Another early bus call so a quick breakfast of porridge and coffee. I’d say porridge is more creamy and run-y vs the oatmeal I had back home. Filling for sure.
More people on the bus today. This was the tour of the big spots of the western island they named route The Ring of Kerry.
We’d head north to Killarney, on to Waterville, and Sneem each much more picturesque than the next. All were perfect film sets, some had already been used.
Our driver was a pleasant chap who also filled us in on the Irish language and people.
The 1st bit of knowledge, ‘so what’s the deal with all these towns called Kill- something? Well, in Irish, kill= church that way you’d know who has one if you’re traveling. You’re welcome!’ the driver explained.
He often took to explaining things and asking for a round of applause or for us to cheer his name. Very entertaining host as well as good driver. These were some narrow roads not meant for huge buses.
First stop in Killarney and it is truly one of the most pleasant places I’ve ever been. I was expecting to see a milkman walking around, waving or maybe a mail guy getting a cat out of a tree. It was a Norman Rockwell painting in real life.
We just walked up and down the main street during our hour layover. I think we were to pick up another group was the reason for this stop. It was now a full bus.
Our next stop was just outside Killarney and it was a strange place to stop. Just a stream and a guy with a donkey you could take you picture sitting on. We began to realize that these tours buses will stop anywhere so long as you paid.
There were an endless stream of handcrafted goods, foods and other trinkets available on our frequent stops.
We passed through tiny towns and our driver told us that they still farm here like they’ve done for centuries. Sheep mostly for its prized wool.
Each farmer had a unique color mark that was sprayed on the backs of the sheep. All the sheep were let go to graze up the side of a mountain and once it came time to shear the sheep, they just separate based on this mark.
The rams were just left on the mountain, free to roam and have their way with as many sheep as they could during season. You cannot contain a ram as easily as a sheep.
Before too long we had finally hit the coast, though I doubt they had many surfers, swimmers here.
We backed into a spot on a narrow curve atop a hill, it was lunch time, though I wasn’t too hungry. The long line aided in my decision.
I’d often joked that there was a sammich in every pint of Guinness, so that is all I had. My mom ordered a barley soup, I believe.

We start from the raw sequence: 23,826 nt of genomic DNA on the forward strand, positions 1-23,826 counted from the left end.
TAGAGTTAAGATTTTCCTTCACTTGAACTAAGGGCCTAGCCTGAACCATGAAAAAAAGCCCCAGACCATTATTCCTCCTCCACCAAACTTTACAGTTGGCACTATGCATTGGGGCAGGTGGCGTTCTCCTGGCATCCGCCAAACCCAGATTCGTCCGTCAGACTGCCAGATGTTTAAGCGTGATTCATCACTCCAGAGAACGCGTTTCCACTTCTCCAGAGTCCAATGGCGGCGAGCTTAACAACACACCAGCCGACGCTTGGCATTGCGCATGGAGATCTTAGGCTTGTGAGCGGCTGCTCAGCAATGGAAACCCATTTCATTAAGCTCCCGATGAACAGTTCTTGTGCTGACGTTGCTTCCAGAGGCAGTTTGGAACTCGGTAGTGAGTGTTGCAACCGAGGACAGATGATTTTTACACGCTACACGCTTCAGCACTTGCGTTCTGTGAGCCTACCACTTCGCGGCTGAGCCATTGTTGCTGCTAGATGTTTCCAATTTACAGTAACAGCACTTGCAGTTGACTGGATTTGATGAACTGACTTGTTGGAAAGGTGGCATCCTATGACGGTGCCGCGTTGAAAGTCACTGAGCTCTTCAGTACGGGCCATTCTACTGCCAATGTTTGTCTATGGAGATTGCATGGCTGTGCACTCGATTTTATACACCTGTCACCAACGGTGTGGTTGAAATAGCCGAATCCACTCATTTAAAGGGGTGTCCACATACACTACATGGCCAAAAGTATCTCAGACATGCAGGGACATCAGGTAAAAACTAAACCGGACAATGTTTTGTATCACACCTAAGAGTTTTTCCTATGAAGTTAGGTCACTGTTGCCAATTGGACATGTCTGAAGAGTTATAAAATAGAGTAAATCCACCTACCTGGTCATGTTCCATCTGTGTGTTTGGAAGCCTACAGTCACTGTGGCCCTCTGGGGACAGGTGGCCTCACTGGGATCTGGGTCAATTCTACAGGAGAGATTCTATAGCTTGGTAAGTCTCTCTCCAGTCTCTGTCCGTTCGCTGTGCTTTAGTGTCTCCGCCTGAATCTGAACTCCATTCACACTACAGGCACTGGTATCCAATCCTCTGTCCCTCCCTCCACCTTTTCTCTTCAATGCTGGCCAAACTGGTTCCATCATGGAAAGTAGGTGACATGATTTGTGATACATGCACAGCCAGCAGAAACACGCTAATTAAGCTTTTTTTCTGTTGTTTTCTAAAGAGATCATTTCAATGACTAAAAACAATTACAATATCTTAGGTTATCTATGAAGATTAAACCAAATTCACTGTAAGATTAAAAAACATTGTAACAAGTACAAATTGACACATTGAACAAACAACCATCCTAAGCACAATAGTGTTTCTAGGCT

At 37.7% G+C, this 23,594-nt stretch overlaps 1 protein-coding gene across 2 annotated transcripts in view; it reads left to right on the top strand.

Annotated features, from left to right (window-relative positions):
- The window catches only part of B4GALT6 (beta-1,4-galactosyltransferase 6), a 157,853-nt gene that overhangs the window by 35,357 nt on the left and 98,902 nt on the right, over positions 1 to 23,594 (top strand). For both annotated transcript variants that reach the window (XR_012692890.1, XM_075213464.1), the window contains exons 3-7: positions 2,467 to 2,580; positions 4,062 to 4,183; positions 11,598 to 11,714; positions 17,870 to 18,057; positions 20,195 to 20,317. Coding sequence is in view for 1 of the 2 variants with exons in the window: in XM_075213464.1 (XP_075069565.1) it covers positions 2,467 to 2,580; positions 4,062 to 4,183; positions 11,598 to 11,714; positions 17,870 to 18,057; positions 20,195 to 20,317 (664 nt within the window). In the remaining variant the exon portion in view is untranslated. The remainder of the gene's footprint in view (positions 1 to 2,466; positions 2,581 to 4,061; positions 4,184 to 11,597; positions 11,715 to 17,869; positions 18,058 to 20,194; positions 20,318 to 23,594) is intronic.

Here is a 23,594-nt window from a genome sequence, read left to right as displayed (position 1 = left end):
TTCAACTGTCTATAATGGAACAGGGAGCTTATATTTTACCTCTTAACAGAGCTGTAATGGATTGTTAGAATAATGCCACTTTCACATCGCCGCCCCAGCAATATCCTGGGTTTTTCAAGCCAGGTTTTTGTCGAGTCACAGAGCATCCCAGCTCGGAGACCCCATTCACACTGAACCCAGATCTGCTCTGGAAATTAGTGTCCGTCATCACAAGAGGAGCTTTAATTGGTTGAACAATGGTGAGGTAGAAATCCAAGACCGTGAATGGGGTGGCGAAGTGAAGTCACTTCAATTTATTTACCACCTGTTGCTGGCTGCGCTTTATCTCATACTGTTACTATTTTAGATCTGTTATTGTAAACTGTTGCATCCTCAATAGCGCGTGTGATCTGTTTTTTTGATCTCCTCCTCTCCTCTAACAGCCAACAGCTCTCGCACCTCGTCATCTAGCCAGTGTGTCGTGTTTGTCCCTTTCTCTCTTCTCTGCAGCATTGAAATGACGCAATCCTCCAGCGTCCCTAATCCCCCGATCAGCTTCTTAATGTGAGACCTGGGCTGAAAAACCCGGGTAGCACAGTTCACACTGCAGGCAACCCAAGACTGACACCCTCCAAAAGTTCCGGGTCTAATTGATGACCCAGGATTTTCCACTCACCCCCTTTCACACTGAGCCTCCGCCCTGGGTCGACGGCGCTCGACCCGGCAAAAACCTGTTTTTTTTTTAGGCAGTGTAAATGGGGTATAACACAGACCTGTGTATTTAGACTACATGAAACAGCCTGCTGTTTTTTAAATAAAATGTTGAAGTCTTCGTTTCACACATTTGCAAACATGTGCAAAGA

We were served by a beautiful lass and actually got her talking about the area. She said most people here worked the summer tourist season months and survived the rest of the year off that money.
She says it gets very cool, rainy during the winter so no one really goes outside. Still seeing all the tour buses and traffic we were causing, it seemed like we were in someone’s living room with dirty shoes.
During the coastal part of the tour our guide brought up a move shot there: Ryan’s Daughter, a 1970 film starring Robert Mitchum and directed by English titan David Lean.
I had to laugh as our driver pronounced it fil-uhm, ‘Have you seen the fil-uhm Ryan’s Daughter…” haha.
Growing up, my dad quoted, ‘give me the fil-uhm!’ to me, from a Three Stooges episode, but I’d not encountered anyone who actually pronounced it this way in person until this moment.
You can still pick up souvenirs about the film along the Ring, it is quite popular here and brings in a lot of ladies who have seen it, wanting to reminiscent and see the lands. I’d never heard of the film much less seen it but it is on my list.
My family has always been film watchers and it is nice to see where something was filmed. Sometimes we tried to guess where it was shot as the credits roll to see who knows their countryside the best.
Another film shot around here was the Star Wars, The Force Awakens. The final scene on the tiny island with stone stairs and dwelling was filmed on Skellig Island.
This view was rare our driver told us as there is usually fog obscuring these islands. The small one on the right foreground is where Star Wars scene was filmed.
Our driver told us that centuries ago, monks built stone structures on the island so they could live simply and meditate. They worshiped the sun.
Catholic missionaries showed up and found the monks in their tiny stone dwellings.
They really loved the sun so they couldn’t convert to anything not sun related. No problem the missionaries told them, we will add the sun to our cross.
And that is how the Celtic cross was created. Well at least one story anyway.